In this article, we shall implement a basic version of a Turing Machine in python and write a few simple programs to execute them on the Turing machine. This article is inspired by the **edX / MITx course Paradox and Infinity **and few of the programs to be executed on the (simulated) Turing machine are taken from the course. Also, some programs are from this Cambridge tutorial.

### A few Definitions

Let’s start by defining a Turing machine (originally invented by ** Alan Turing**) formally, as is shown in the following figure:

In this article, we shall assume that the tape alphabet can contain only the **symbols {0,1,⊔}**, the head on the Turing machine moves in left (L) / right (R) direction (D) or doesn’t move (*), upon reading a symbol on the tape (i.,e., **D** can be one of **{L,R,*}**). Also, given a **program** along with a valid **input**, the Turing machine just halts (goes to the state **halt**) after writing the desired **output** on its tape.

### The python implementation for simulating a Turing Machine

The following python code shows a very simple implementation of a Turing machine. It accepts a program as a string, with each transition function defined on a new line. The state **halt** is denoted by **H**.

N = 1000 # tape length, initialize to a large value class TuringMachine: ''' initialize the Turing Machine, read the program and input ''' def __init__(self, program, input, state=0): self.trf = {} self.state = str(state) self.tape = ''.join(['_']*N) self.head = N // 2 # head is positioned in the middle self.tape = self.tape[:self.head] + input + self.tape[self.head:] for line in program.splitlines(): s, a, r, d, s1 = line.split(' ') self.trf[s,a] = (r, d, s1) ''' step through a program ''' def step(self): if self.state != 'H': # assert self.head >= 0 and self.head < len(self.tape) here a = self.tape[self.head] action = self.trf.get((self.state, a)) if action: r, d, s1 = action self.tape = self.tape[:self.head] + r + self.tape[self.head+1:] if d != '*': self.head = self.head + (1 if d == 'r' else -1) self.state = s1 print(self.tape.replace('_', ''), self.state) ''' run a program ''' def run(self, max_iter=9999): iter = 0 while self.state != 'H' and iter < max_iter: # prevent infinite loop self.step() iter += 1 print(self.tape.replace('_', ''), self.state)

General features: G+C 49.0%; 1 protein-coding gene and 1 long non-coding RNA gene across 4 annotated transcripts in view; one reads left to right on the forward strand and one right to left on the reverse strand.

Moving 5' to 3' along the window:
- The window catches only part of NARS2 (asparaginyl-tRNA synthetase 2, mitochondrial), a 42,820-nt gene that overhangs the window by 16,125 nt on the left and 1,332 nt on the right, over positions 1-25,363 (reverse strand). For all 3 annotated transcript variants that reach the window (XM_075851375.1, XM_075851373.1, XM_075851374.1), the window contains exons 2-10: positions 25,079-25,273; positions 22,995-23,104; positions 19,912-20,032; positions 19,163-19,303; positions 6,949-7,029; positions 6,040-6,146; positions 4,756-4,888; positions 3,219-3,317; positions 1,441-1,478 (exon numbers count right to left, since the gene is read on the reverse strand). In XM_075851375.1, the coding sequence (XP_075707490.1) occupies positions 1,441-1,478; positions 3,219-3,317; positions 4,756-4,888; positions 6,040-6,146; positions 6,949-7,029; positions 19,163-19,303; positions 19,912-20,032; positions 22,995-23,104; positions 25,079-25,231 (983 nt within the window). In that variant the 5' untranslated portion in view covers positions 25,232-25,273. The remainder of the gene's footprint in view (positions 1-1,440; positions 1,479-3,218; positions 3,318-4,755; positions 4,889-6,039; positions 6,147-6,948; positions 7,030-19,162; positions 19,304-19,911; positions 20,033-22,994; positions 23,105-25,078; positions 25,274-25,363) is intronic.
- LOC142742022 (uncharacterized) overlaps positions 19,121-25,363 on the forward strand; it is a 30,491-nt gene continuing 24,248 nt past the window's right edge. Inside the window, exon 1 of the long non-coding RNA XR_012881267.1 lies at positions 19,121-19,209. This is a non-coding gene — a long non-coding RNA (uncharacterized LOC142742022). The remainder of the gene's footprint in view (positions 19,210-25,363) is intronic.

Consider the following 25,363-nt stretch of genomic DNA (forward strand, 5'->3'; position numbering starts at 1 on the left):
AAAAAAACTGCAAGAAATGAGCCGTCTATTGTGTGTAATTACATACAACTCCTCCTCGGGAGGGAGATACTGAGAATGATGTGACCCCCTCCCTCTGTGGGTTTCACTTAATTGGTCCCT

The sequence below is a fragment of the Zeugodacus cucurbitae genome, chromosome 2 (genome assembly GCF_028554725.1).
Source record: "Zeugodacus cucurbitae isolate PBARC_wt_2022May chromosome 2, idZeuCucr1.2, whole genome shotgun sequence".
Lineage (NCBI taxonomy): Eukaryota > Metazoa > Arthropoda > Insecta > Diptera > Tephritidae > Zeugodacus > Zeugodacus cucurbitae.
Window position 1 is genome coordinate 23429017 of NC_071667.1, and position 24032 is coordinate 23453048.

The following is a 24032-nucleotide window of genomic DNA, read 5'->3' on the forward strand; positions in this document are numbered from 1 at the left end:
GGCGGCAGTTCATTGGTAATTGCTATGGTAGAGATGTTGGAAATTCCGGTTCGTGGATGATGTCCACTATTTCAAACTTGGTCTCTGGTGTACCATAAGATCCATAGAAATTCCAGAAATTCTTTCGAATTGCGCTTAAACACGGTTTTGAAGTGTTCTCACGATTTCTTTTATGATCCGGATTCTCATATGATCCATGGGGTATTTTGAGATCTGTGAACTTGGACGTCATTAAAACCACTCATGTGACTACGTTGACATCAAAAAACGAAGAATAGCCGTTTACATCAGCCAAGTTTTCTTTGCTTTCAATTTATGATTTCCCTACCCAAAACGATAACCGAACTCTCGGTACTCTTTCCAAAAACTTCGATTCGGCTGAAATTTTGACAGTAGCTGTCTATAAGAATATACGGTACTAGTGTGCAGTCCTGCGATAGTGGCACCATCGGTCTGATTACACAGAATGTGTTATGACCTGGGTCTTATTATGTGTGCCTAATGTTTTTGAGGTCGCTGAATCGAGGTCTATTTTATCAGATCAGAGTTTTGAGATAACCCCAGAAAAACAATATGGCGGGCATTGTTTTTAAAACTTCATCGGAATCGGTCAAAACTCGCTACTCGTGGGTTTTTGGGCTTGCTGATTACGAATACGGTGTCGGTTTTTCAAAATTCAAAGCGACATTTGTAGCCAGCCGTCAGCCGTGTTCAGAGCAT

In the next section we shall show how a program on this Turing Machine will look like and how to run such a program, by instantiating the above class. We shall demonstrate with a few programs.

**1. Binary Addition with Turing Machine**

The following figure shows how to perform binary addition with a Turing machine, where the binary numbers to be added are input to the Turing machine and are separated by a single blank. The TM header is assumed to be positioned at the leftmost position of the first number, in the very beginning.

The program is loaded as a text file (**program.txt**) that looks like the following (here each line represents a transition function of the form **𝛿(𝑝,𝑋)=(𝑞,𝑌,D****)**, where the 5 tuples are strictly in the order **p, X, Y, D, q **(the character **_** represents a blank symbol on the tape):